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By Editorial staff

Journalist


GNU cracks whip to cut costs

Under Patricia de Lille, Macpherson’s predecessor, she revealed that the properties housing ministers averaged roughly R10 million each.


It’s early days yet since the announcement of the government of national unity (GNU), but some of the noises coming out of parliament already are making the correct sound.

This week, new Public Works Minister Dean Macpherson said the days of ministers living in luxury at the expense of taxpayers is a thing of the past.

Seeing is believing, but it is certainly a step in the right direction.

ALSO READ: No more new houses or offices for ministers and their deputies

Macpherson said his department will not be procuring any new houses or offices for the executives.

This included no aesthetic upgrades or improvements to furniture in their offices, too.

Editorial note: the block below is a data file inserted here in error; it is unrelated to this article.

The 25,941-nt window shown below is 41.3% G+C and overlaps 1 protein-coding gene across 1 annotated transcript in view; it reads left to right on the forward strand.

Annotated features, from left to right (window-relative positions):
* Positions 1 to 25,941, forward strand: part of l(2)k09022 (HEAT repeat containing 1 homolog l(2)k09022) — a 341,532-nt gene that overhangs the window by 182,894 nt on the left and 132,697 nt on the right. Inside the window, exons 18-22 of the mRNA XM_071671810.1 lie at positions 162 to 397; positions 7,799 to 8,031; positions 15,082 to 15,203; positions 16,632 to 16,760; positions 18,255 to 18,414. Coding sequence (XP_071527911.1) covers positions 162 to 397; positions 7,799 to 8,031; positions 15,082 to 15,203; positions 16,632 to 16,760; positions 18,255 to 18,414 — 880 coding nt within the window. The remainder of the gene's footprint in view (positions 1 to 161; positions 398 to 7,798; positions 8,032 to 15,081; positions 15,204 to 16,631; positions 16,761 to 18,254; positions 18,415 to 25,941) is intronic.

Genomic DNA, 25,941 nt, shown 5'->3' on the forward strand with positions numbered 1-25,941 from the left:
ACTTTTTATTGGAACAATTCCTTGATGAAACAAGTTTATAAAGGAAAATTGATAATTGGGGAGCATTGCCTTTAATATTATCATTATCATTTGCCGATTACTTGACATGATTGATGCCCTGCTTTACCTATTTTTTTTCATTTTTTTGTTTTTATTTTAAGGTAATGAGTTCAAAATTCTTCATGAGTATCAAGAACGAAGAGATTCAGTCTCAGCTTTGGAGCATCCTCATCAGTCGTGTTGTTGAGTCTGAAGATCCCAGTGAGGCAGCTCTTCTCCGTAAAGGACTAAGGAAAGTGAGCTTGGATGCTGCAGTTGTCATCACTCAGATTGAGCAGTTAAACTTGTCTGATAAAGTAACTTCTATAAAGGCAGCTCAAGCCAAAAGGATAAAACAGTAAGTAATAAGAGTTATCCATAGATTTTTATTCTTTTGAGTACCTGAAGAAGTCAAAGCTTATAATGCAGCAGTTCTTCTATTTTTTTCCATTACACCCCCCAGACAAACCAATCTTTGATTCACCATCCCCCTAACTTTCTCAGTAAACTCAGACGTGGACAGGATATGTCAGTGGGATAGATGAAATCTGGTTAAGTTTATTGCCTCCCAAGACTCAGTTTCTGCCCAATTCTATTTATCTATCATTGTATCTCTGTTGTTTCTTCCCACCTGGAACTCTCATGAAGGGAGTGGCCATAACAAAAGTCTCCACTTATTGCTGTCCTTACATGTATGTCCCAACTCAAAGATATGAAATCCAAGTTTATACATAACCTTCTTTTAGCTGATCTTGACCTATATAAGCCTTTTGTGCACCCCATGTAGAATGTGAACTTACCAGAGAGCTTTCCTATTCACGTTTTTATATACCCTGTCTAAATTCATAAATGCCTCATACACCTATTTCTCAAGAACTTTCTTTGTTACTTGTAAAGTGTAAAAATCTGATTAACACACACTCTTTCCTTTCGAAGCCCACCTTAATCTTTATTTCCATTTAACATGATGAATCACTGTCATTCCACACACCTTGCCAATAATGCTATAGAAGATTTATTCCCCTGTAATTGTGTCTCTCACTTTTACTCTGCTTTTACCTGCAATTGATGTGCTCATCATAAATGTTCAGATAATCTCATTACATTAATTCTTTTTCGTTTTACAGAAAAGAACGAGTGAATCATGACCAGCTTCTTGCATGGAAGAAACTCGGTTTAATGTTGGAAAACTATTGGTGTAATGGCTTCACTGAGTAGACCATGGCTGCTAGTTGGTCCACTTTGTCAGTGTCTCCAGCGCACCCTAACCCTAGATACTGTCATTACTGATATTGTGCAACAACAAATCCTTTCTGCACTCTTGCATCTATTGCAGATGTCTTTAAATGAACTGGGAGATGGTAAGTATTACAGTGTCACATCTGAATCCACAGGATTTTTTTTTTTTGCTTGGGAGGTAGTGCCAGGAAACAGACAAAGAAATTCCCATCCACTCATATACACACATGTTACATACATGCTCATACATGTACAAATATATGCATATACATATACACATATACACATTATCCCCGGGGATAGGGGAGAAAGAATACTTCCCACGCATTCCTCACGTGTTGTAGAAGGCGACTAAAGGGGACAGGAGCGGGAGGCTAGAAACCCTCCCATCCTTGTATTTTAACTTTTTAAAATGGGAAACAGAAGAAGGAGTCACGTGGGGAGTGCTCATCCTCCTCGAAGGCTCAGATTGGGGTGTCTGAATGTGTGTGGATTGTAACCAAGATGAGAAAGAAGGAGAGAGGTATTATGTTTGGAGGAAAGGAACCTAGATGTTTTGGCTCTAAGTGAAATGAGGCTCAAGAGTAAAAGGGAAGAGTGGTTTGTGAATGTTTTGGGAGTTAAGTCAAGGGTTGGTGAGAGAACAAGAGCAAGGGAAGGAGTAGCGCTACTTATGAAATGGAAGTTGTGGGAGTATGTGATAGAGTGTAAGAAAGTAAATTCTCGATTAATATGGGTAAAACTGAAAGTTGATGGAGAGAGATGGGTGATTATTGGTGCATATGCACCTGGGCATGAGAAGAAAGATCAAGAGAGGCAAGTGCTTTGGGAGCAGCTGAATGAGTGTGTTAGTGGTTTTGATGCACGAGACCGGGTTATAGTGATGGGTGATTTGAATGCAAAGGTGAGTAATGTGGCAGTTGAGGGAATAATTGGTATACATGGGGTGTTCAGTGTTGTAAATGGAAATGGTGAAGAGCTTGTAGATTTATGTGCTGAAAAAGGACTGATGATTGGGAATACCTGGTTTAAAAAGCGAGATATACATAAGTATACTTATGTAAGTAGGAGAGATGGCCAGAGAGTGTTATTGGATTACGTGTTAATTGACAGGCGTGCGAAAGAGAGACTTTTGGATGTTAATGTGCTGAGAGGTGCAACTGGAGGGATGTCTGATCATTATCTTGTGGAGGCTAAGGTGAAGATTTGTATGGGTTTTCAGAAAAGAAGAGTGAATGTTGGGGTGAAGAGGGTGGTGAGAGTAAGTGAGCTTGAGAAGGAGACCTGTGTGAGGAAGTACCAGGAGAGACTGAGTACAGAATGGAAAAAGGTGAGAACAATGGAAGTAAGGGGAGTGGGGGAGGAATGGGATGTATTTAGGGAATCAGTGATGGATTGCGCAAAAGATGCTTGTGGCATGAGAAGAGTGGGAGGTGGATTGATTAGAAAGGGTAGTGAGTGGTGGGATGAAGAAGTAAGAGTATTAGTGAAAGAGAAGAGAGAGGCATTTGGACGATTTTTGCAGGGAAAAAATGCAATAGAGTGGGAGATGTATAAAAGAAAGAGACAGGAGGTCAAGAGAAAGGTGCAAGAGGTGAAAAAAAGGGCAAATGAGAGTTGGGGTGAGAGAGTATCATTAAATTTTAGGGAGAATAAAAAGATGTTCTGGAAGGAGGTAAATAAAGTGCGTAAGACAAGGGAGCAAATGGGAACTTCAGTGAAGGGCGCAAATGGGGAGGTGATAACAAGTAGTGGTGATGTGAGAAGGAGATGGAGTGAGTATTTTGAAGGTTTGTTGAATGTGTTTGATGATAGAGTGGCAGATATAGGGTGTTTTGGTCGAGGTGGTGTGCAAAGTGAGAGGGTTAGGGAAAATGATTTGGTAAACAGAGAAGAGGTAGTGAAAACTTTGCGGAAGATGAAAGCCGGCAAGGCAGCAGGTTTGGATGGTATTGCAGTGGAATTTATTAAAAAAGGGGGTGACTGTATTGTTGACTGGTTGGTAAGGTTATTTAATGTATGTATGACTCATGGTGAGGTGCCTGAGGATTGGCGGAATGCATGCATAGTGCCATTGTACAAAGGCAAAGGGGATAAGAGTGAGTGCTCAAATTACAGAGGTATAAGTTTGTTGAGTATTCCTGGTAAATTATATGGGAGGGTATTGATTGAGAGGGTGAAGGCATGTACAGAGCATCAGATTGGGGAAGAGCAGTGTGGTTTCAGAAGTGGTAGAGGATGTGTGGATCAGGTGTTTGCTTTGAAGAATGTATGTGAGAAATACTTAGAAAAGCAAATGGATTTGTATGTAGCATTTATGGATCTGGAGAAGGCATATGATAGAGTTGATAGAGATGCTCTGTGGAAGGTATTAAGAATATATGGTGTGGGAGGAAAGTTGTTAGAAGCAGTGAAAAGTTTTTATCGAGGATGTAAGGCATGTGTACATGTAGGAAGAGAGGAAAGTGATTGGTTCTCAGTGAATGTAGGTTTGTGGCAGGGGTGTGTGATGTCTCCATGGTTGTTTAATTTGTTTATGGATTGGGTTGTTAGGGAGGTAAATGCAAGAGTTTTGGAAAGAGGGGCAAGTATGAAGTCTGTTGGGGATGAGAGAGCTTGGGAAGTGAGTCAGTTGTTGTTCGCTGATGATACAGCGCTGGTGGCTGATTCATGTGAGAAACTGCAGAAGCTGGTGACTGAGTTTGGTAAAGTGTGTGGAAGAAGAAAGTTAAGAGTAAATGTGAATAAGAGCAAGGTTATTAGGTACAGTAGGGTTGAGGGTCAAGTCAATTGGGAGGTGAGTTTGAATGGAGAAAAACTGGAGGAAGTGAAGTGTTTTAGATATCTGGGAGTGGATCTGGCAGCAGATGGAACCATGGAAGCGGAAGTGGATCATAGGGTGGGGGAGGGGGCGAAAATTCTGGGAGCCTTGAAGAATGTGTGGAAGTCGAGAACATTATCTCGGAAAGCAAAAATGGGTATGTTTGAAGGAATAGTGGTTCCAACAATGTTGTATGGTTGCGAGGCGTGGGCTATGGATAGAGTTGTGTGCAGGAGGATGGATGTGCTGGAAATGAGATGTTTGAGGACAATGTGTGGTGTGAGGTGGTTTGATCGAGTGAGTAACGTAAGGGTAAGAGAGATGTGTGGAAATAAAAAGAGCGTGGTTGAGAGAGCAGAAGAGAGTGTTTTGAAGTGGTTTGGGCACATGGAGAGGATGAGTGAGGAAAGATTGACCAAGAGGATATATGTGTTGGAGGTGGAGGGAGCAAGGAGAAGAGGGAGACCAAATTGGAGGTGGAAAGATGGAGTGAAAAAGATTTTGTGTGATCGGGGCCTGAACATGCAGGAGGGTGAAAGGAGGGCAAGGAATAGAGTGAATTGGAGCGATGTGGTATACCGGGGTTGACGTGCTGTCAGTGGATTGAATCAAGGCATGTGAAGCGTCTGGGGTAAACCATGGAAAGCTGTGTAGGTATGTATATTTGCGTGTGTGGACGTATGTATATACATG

“We will not rent or lease any accommodation or office space. Those days are over. The tight fiscal position of the state is a paramount consideration for this decision.

“We have listened to the message of the citizens about being prudent with the public purse, to cut down on perks and invest more in creating jobs and growing the economy,” he said.

“My number one priority is to invest in infrastructure and turn South Africa into a massive construction site under the theme #LetsBuildSA.”

The homes of ministers have long been a contentious point. Under Patricia de Lille, Macpherson’s predecessor, she revealed that the properties housing ministers averaged roughly R10 million each.

ALSO READ: How did government spend R2.04 trillion in one financial year?

It’s reported 58 executives occupied homes worth a collective R830 million in Cape Town, while 39 ministers and deputies had homes reaching a collective value of R137 million.

In 2022, De Lille said government owned 3 742 properties, many of which have been standing vacant, with some lying empty for up to 10 years.

These astronomical figures don’t even take into account the amount spent on private security for these properties. You can’t make this up.

A GNU will hopefully hold other parties and their decisions accountable in the effort to cut costs.

We hope these announcements, which hopefully is not just hot air, start becoming the norm rather than the exception.

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